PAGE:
Dolly Parton
Mountain Press
April 8, 2002
Dolly finds ways to persevere
By Pat Dorwin

PIGEON FORGE - When the world changed Sept. 11, Dolly Parton was deep in the dark Wears Valley woods.

Her thoughts were about to turn dark as well after the terrorist attacks.

Parton was in Wears Valley filming scenes for the Smoky Mountain Wilderness Adventure motion-ride, a new attraction at Dollywood.

"We were going crazy trying to find out information," Parton said.

Life has moved on, but the events moved Parton.

"It's changed me a great deal, like it has everybody else," she said.  "As a matter of fact, some of the songs in the new CD ("Halos and Horns," due out in July) are kind of about that kind of thing.  There's one song on there that's really special to me.  It's called 'Hello, God.'  It's a song I wrote right after Sept. 11th.

"It's like, 'Hello, God, are you out there?  Can you hear us?  Are you listening any more?  Are we still on speaking terms?  Can you help us?'...Several of the pieces on the album were really my feelings and my thoughts."

Parton will perform in Minneapolis May 17 to help children of victims in the Sept. 11 terrorist attacks further their education.

"We were going to do the 'Red, White and Bluegrass'" show in Nashville on New Year's Eve as a benefit for the scholarship program, Parton said.

That benefit was postponed.

Parton said she and her newly formed band, The Blueniques, will probably do some sort of benefit while on tour July 4 and Sept. 11 as well.  Parton said she hasn't toured or had a band for 10 years.

The high-energy entertainer should be able to handle the rigors of touring.  After all, she just pulled off her parade in Pigeon Forge and the grand opening for Dollywood's 17th season.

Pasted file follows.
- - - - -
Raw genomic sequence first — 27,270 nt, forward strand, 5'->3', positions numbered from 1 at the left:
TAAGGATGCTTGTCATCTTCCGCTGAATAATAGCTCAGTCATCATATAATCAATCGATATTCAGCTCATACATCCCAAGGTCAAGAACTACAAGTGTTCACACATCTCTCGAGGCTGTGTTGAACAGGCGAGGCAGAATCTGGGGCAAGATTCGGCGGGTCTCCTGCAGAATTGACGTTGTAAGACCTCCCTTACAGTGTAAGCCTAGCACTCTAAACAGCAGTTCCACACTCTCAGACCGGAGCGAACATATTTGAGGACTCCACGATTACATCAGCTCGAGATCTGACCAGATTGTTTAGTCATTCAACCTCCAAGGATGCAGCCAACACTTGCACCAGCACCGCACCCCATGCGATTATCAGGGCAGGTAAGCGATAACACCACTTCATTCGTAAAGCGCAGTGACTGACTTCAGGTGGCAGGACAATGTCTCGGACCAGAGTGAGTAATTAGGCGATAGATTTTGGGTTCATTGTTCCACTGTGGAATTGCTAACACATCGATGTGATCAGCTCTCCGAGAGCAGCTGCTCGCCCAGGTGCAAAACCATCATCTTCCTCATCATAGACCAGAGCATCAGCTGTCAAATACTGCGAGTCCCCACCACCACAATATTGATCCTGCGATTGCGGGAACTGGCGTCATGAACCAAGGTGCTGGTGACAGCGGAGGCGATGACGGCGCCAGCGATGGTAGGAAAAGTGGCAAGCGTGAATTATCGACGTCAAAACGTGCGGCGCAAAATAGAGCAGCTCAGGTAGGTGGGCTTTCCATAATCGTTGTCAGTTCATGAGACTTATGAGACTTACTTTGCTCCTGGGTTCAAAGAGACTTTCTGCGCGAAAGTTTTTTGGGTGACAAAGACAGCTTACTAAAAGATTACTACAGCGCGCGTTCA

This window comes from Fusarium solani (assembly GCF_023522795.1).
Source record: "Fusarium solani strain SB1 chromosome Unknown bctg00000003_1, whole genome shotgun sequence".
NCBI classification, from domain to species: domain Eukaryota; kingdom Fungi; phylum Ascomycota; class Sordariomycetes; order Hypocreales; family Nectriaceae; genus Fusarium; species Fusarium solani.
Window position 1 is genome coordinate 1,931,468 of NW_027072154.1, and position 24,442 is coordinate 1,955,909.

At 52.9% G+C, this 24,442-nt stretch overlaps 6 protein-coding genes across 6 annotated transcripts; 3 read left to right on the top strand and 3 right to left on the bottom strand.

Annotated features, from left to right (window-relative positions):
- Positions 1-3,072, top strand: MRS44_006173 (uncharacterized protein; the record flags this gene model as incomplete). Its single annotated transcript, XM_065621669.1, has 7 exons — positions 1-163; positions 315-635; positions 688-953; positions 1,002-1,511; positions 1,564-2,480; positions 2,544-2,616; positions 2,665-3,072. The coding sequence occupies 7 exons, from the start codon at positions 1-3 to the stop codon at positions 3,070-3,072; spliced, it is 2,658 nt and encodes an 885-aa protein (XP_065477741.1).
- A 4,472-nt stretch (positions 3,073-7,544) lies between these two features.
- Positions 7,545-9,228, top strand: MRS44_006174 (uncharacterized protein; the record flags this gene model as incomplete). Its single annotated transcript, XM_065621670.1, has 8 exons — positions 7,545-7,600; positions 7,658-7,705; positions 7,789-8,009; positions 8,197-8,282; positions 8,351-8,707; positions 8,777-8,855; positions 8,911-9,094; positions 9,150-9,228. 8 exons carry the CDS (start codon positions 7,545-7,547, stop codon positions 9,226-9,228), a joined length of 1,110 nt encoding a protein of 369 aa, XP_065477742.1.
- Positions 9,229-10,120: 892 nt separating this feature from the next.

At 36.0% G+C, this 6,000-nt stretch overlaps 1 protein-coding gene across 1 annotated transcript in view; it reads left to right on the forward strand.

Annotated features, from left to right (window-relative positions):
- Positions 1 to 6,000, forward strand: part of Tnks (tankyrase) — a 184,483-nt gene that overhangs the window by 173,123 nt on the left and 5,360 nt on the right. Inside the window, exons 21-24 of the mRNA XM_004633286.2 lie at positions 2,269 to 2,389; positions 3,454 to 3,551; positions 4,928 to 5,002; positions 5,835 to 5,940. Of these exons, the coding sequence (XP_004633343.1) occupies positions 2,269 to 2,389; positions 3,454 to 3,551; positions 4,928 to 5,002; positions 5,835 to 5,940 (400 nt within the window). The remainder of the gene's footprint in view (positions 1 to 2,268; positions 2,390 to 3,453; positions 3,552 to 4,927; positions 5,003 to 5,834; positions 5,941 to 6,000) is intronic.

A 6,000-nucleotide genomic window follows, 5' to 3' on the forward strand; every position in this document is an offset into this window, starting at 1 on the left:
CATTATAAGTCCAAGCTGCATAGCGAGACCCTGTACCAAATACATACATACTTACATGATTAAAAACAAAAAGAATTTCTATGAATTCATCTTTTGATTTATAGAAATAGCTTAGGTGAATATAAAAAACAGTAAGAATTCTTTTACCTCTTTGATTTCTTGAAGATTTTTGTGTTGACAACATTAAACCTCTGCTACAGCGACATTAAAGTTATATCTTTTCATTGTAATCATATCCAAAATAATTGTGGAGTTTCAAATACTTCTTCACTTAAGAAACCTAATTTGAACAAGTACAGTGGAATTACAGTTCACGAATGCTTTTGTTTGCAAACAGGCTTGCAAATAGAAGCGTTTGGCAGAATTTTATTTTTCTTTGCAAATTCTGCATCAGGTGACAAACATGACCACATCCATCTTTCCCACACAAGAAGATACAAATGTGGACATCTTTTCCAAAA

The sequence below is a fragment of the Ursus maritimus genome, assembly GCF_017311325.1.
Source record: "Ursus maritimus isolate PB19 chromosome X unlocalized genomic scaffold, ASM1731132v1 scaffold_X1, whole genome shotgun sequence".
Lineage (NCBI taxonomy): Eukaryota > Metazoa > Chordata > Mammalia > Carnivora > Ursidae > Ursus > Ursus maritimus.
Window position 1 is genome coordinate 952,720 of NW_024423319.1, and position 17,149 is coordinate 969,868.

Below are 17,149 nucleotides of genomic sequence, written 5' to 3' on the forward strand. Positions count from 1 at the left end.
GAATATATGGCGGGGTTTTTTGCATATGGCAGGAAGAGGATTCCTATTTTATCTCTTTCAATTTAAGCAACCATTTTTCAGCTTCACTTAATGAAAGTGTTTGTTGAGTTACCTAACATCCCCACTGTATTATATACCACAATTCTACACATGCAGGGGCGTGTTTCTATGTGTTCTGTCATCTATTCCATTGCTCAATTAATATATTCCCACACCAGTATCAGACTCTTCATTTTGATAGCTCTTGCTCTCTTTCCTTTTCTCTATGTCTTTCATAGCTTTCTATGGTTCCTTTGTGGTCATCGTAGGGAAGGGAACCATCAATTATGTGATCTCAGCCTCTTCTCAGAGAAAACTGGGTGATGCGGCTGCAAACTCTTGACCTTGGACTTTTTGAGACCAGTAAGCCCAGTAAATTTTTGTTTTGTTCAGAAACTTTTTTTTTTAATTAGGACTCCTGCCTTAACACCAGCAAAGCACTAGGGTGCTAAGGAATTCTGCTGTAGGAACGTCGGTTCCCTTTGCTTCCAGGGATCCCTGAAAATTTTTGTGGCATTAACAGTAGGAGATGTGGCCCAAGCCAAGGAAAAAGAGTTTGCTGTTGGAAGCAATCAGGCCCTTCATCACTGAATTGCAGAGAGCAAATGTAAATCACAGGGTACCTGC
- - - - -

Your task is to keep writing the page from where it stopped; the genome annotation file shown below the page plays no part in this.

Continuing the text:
"You actually have to drink a lot of coffee and get enough sleep, but it's been fun," Parton said Friday between satellite television interviews during Media Day activities at Dollywood.  "I think I just live on raw energy and the adrenalin keeps me high because every time I do this it's very exciting and fun and we love it."

It was late in the afternoon, but Parton would hopefully get some down time before her Pigeon Forge parade.

"I've got about an hour-and-a-half to have supper and relax," Parton said.  "Actually, the night ends early for me because as soon as the parade's over I'll make it an early night.

"That's when I'll relax.  Then I can come back and tear down, take all the fancy clothes off and all the hair and the makeup and just sit up in bed and watch TV and eat like a pig."

Parton has been busy with television and film projects.

"I have several things for TV.  I'm still working on the Mae West story, which is real close to being ready to be done," she said.  "There is a movie coming out next month, it's a crazy teen-age comedy move.  I play the mother of the star."

Parton's last two CDs have been fawned over by critics.

"I'm just proud to have been part of country music all my life," Parton said.  "I don't begrudge any of the new people that are successes.  I'm still out there loving and doing my own records now...It's beginning to take on a whole new life of its own."

Parton's not planning a run for governor of Tennessee, as has been widely rumored, but she'd have no problems speaking to Congress about the importance of her Imagination Library program to promote literacy.

"Absolutely, I can see myself doing that," Parton said.  "I don't want to run for governor, but I can definitely see myself being political about issues I love and want to do.  I may very well do that."

That doesn't mean she thinks her poke-fun-at-herself image is changing.

"No, I don't.  The kids call me 'The Book Lady,' but I still look like the same trash I always did," Parton says with a laugh.  "I don't guess I'm ever going to change that.  They seem to like me like as I am, so I don't see no reason to try and change it if it's working, do you?"